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Photo:Donald Trump closeup,” by Gage Skidmore licensed under CC Attribution-Share Alike 2.0 Generic. Hue modified from the original.

Goldstein, Donna M., and Kristen Drybread, eds. Corruption and Illiberal Politics in the Trump Era. Taylor & Francis, 2022.


This book explores the nexus of corruption, late capitalism, and illiberal politics in the Trump era. Through deep, contextualized analysis and careful critique, it offers valuable perspectives on how corruption is defined and understood in the current historical moment. The book asks: Is today’s corruption something new, or is it a continuation of prior patterns of illiberalism?

Chapters in this collection consider how corruption is practiced, mobilized, or invoked in a range of cases, each of which is embedded within larger concerns about what citizenship, social belonging, honesty, and justice mean in the United States today. The authors examine a constellation of unscrupulous actors and questionable actions, with topics ranging from sex scandals and shady real estate deals to the Trump administration’s response to the COVID-19 pandemic. Several essays directly address the increasingly violent rhetoric and the deliberately anti-democratic policies that have flourished during the Trump era. The book draws on anthropological insights and comparative analysis to place the policies and practices of Trump and his supporters in a wider global context.

Corruption and Illiberal Politics in the Trump Era will be of great interest to readers from anthropology, sociology, political science, discourse studies, media studies, linguistics, and American studies.

Table of Contents

Introduction: Anthropological Meditations: Illiberal Politics and Corruption in the Trump Era – The Editors

Section I: Corruption as the Misappropriation of Societal Values

  1. Sycophantic Politics: Rule Breaking, Entitlement, and White-Collar Crime in Trump’s Orbit – Donna M. Goldstein
  2. On Calling Donald Trump “Corrupt” – Aaron Ansell
  3. Corruption as the Through Line: Overlooked Establishment Corruption, Why Trumpism is No Accident, and Why Corruption Has No End – Janine R. Wedel

Section II: Deliberate Cruelty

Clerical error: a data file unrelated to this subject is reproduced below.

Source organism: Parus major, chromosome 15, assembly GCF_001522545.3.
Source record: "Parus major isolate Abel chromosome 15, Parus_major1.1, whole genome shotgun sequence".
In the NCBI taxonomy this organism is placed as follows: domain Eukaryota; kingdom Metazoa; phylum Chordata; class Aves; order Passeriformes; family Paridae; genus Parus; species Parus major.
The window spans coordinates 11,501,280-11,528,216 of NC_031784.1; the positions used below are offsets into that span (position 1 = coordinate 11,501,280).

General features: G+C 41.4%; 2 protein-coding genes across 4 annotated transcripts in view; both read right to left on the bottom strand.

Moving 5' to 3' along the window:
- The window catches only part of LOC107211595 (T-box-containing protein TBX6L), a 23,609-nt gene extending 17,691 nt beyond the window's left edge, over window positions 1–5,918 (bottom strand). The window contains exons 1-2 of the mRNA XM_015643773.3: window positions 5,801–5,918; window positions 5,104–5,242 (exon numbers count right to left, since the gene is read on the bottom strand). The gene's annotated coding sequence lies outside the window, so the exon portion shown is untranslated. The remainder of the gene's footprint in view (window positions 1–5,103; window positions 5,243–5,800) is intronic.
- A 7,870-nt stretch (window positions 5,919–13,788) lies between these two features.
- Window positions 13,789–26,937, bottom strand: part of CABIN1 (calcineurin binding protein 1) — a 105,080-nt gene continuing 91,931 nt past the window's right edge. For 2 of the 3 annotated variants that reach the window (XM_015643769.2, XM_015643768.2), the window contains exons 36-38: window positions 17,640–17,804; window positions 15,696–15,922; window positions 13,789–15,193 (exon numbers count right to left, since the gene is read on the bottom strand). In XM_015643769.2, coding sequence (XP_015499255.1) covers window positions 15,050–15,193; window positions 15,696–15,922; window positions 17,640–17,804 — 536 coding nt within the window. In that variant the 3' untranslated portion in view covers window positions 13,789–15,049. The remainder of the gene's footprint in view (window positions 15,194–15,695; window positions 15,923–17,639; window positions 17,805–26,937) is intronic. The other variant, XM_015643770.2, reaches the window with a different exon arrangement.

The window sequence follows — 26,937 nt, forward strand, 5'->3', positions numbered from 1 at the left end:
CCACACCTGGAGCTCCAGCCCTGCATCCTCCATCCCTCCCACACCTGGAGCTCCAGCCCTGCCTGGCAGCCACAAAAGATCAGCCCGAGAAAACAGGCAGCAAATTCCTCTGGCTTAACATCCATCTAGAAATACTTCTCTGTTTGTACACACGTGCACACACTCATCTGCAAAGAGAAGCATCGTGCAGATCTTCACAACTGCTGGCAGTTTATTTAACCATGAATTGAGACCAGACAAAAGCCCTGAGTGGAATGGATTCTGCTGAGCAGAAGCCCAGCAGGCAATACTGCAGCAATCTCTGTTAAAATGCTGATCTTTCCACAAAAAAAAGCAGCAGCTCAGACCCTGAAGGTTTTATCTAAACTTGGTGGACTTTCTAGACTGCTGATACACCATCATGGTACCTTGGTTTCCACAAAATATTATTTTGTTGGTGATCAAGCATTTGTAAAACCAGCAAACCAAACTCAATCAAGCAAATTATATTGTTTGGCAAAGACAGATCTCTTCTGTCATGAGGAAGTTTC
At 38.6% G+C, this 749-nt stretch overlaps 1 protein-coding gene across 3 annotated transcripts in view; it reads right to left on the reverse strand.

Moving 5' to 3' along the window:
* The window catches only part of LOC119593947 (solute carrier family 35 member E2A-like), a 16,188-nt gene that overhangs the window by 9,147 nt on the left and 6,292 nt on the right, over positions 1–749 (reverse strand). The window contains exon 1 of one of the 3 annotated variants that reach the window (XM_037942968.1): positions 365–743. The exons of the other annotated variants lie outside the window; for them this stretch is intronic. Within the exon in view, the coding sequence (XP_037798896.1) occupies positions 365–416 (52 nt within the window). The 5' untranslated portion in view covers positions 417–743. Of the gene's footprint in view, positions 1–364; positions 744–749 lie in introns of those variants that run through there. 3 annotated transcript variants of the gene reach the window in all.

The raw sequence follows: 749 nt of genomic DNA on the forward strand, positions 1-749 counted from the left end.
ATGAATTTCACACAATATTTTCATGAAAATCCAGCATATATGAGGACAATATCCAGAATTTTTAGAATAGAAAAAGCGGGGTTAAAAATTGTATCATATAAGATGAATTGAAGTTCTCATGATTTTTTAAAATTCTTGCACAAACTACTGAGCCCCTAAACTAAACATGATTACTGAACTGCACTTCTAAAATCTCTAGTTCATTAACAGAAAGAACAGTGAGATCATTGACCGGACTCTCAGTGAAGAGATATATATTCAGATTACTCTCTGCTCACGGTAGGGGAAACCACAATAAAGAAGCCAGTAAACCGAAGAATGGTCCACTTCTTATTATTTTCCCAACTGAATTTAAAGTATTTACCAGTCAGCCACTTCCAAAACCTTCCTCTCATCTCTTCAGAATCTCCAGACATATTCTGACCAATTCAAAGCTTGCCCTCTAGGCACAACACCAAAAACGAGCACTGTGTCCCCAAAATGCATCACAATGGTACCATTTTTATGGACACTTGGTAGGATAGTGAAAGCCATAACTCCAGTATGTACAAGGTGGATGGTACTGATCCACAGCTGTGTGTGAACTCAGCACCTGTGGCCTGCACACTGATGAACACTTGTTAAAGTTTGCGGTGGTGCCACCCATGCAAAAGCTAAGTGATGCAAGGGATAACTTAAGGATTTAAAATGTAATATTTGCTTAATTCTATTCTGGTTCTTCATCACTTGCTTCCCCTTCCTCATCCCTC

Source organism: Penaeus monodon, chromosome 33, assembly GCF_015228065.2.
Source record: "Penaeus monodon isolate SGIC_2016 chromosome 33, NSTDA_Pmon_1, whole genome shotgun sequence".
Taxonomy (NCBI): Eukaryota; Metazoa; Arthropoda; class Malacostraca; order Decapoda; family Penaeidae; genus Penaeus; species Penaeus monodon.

1. Descending from Sadism to Trumpism: Jeffrey Epstein and the Befouling of U.S. Politics – Kristen Drybread
  2. Corruption against Humanity: Leveraging the Pandemic in Trump’s Re-election Campaign – Carol J. Greenhouse
  3. The Illiberality of Trump’s Lawless Bipolitical Immigration Actions – J.C. Salyer

Section III: Explaining Trumpism Abroad

  1. Why is Donald Trump So Popular in Southeastern Nigeria and What Can We Learn From It? Undermining Truth and Enabling Corruption – Daniel Jordan Smith
  2. “Tropical Trump”: Illiberal Politics and the Digital Life of(Anti)Corruption in Brazil – Leticia Cesarino
  3. Manipulative Statecraft: The Disinformation Campaigns and Presidential Powers of Trump and Putin – Magdalena E. Stawkowski

Section IV: The Language, Semiotics, and Grammars of Trump Power

  1. “Lock Her Up!”: A Biography of a Trump-Era Chant and the Banality of Misogyny – Carla Jones
  2. Slogans of White Supremacy: Imagined Minority Corruption in Trump-Era Politics – Richard Ward and Stefka Hristova
  3. Digital Hatred in Corruption’s Defense: The Role of the “Bread Bakers” in 4chan’s “President Trump General” Threads – Dillon Ludemann

Section V: Trump-Era Lack of Concern for Collective Well-Being

  1. Trump as Benevolent/Authoritarian Boss – Brandon Hunter-Pazzara
  2. Trump’s Corruption and the Virus of Polarization: Race, Class, and the Reign of the Wealthy – Bruce Knauft
  3. Hailing All Neoliberals: Inaction, Corruption, and the Trumpist Response to COVID-19 – Eric Louis Russell

The Illiberalism Studies Program studies the different faces of illiberal politics and thought in today’s world, taking into account the diversity of their cultural context, their intellectual genealogy, the sociology of their popular support, and their implications on the international scene.